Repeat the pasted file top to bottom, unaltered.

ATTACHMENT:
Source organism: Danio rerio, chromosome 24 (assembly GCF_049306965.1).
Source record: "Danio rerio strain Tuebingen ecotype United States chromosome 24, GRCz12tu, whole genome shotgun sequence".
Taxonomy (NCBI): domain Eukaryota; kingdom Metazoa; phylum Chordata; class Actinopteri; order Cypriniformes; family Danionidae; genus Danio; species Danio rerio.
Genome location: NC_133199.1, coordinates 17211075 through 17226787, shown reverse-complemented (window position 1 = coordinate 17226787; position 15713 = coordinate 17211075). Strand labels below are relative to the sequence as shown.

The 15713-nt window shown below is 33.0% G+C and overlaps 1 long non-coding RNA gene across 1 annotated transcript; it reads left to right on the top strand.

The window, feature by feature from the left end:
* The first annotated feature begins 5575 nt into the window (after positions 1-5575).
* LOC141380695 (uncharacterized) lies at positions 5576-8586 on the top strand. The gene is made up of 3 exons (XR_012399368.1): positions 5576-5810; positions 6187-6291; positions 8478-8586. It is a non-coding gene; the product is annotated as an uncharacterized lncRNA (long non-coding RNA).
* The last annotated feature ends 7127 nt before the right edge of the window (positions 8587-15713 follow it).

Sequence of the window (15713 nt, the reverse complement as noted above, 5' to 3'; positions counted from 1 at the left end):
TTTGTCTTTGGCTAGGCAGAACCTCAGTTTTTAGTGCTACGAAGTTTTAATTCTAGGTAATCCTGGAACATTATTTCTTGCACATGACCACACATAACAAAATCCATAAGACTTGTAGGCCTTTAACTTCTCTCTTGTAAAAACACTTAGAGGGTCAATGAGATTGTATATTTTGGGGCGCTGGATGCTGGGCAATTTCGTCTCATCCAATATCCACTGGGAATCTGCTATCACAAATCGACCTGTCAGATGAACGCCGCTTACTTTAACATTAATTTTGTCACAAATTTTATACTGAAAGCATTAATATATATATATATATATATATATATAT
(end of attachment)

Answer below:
Source organism: Danio rerio, chromosome 24 (assembly GCF_049306965.1).
Source record: "Danio rerio strain Tuebingen ecotype United States chromosome 24, GRCz12tu, whole genome shotgun sequence".
Taxonomy (NCBI): domain Eukaryota; kingdom Metazoa; phylum Chordata; class Actinopteri; order Cypriniformes; family Danionidae; genus Danio; species Danio rerio.
Genome location: NC_133199.1, coordinates 17211075 through 17226787, shown reverse-complemented (window position 1 = coordinate 17226787; position 15713 = coordinate 17211075). Strand labels below are relative to the sequence as shown.

The 15713-nt window shown below is 33.0% G+C and overlaps 1 long non-coding RNA gene across 1 annotated transcript; it reads left to right on the top strand.

The window, feature by feature from the left end:
* The first annotated feature begins 5575 nt into the window (after positions 1-5575).
* LOC141380695 (uncharacterized) lies at positions 5576-8586 on the top strand. The gene is made up of 3 exons (XR_012399368.1): positions 5576-5810; positions 6187-6291; positions 8478-8586. It is a non-coding gene; the product is annotated as an uncharacterized lncRNA (long non-coding RNA).
* The last annotated feature ends 7127 nt before the right edge of the window (positions 8587-15713 follow it).

Sequence of the window (15713 nt, the reverse complement as noted above, 5' to 3'; positions counted from 1 at the left end):
TTTGTCTTTGGCTAGGCAGAACCTCAGTTTTTAGTGCTACGAAGTTTTAATTCTAGGTAATCCTGGAACATTATTTCTTGCACATGACCACACATAACAAAATCCATAAGACTTGTAGGCCTTTAACTTCTCTCTTGTAAAAACACTTAGAGGGTCAATGAGATTGTATATTTTGGGGCGCTGGATGCTGGGCAATTTCGTCTCATCCAATATCCACTGGGAATCTGCTATCACAAATCGACCTGTCAGATGAACGCCGCTTACTTTAACATTAATTTTGTCACAAATTTTATACTGAAAGCATTAATATATATATATATATATATATATATAT